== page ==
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Heather Richardson, RN, MN, NLCP, LNC

Alberta and Northwest Territories

Why did you decide to become a clinical nurse specialist?
I came into the CNS role late in my career, after 35 years of nursing. I spent time in a temporary role as a unit lead for quality and safety, and became intrigued with this aspect of nursing. In this position, I was looking at nursing practice and how what we do impacts patient safety through the care we provide. I considered how I could turn this into a full-time nursing role, and discovered that it embodied the CNS role.

Up until that time I had been unsure about a master’s because I was so late in my career. Eventually I recognized this as the path to my future, and I began my master’s in 2009. In 2011 I started in the role of a CNS. In 35 years of nursing practice I had done a wide variety of roles. There were elements of the CNS role in my previous jobs as educator, researcher, manager, safety and quality lead, but to pull it all together I needed the education, as well as the freedom, and flexibility that this role offered.

Basic words associated with my role are: nursing practice, education, research, policy/procedures, and leadership. My role includes identifying, developing and implementing patient safety and quality initiatives; defining research questions that can lead to improved nursing practice; and building capacity in the nurses at the bedside through education and leadership. My job is to facilitate the nurses’ role and often act as their cheerleader by recognizing that it’s nurses who have the greatest impact on patients.

How do you feel you help patients the most?
The CNS role looks at the complexity of the health-care system and identifies ways to close gaps where patients may not be receiving optimal care or are being harmed. The role looks to provide nurses with the tools and expertise they need to do the best job possible. When I look at nursing practice, we have a history that established correct processes and standards of care on what we believed to be best. I examine these past practices, always looking to see if they really are best practice, or just the way things have always been done. Nursing is about change; our role is to be finely attuned to the changes in our patients. I believe we must also be finely attuned to the changes in our practice, our role, our culture, our society and our health systems. Knowing what is changing around us gives us greater power to effect the changes we want to see.

What is the most rewarding aspect of your job and what is the most challenging?
For me, the biggest challenges are often the most rewarding. I find it rewarding to support nurses and see them improve their practice, which in turn facilitates changes to patient care. Introducing the concepts and practices of family-centred care into an adult critical care unit was a hugely rewarding challenge for me. Long-established critical care culture and resuscitation practices, preconceived biases, and fear of what change might bring — these were common themes in the beginning, but working with an incredible team to challenge and change these themes was a wonderful experience that taught me much.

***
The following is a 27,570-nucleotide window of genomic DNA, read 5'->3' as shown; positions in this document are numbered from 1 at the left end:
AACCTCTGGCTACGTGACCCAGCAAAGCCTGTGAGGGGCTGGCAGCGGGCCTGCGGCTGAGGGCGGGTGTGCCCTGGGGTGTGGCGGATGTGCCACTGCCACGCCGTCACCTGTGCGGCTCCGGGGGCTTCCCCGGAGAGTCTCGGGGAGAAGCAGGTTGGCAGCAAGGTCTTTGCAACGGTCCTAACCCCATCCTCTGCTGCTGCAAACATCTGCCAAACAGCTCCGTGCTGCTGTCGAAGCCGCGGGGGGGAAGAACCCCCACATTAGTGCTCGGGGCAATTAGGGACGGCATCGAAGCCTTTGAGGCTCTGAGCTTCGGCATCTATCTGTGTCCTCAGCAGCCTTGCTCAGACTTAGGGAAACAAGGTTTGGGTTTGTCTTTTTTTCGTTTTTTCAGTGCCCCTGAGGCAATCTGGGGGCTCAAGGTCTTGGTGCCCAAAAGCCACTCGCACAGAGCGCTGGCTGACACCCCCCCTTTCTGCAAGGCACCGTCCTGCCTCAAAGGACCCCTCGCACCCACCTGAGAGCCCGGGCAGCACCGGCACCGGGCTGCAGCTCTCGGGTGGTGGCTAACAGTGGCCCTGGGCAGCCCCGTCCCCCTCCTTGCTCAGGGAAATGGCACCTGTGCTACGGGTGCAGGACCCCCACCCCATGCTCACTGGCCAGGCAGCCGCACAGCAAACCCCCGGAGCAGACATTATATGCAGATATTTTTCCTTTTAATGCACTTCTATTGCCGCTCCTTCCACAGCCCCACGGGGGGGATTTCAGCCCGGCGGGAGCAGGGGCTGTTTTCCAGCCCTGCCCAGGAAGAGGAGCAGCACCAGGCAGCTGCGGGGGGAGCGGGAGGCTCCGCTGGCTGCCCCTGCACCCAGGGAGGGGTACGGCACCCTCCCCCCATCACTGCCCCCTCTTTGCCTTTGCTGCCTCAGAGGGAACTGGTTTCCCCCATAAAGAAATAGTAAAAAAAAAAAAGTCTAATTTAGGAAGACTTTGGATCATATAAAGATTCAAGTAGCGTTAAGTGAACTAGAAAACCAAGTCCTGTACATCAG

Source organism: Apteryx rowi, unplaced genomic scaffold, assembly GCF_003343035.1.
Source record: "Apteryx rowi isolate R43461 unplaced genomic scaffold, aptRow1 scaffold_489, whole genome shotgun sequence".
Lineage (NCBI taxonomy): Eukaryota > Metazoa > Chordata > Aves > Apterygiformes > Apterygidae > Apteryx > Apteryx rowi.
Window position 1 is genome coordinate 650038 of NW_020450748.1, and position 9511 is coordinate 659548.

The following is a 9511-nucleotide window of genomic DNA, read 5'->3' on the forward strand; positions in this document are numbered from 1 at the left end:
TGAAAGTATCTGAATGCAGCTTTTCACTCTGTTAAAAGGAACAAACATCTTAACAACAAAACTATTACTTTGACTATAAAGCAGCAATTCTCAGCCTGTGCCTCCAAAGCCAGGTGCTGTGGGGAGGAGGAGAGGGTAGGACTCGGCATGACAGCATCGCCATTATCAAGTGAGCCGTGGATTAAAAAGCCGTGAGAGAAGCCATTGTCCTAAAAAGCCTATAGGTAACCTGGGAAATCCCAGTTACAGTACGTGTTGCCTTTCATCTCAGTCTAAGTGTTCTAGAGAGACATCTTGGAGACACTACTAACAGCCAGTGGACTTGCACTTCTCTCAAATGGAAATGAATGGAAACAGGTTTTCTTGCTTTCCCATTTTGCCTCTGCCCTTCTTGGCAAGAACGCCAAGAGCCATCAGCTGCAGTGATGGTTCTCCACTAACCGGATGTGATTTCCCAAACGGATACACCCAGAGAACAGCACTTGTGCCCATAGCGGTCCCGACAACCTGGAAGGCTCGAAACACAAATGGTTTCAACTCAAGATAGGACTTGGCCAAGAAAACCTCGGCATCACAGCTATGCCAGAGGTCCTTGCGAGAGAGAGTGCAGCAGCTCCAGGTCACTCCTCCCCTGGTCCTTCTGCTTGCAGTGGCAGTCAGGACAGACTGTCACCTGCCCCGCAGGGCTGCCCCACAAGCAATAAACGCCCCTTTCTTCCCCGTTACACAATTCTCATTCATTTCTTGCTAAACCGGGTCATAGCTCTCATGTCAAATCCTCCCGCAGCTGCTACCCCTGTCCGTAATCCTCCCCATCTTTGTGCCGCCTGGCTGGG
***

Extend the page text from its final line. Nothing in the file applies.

Being able to measure and define a change is another rewarding challenge. Oftentimes we deliver education, but we don’t go back and see if it had the impact we desired. It’s a great feeling when we can go back, evaluate and find that we did create change that resulted in improved knowledge, skills and competency.

More about Heather:
I see the CNS role as the cornerstone of safe, quality nursing practice and advocacy in health care. I look forward to a day when all units or departments will have a CNS.

My advice for nurses is to get as much varied experience as you can in order to find what you love. Don’t be afraid of challenges, take on new things. I have worked in independent practice as a consultant, and for 15 years I ran my own consultation business as a research coordinator. I learned so much about the different health-care disciplines and the care that is delivered to patients. Now, as well as being in a CNS role and working in legal nurse consulting, I am a nurse life-care planner, a role in which I work as a consultant for a private firm to provide planning services for patients who have had catastrophic accidents. Think outside the box that you put yourself in and imagine how you can use the tools you have as a nurse. I believe nursing is one of the best careers available today. It offers so much variation and the ability to change your direction when you want a challenge. There are very few jobs where you can change your career trajectory at any time.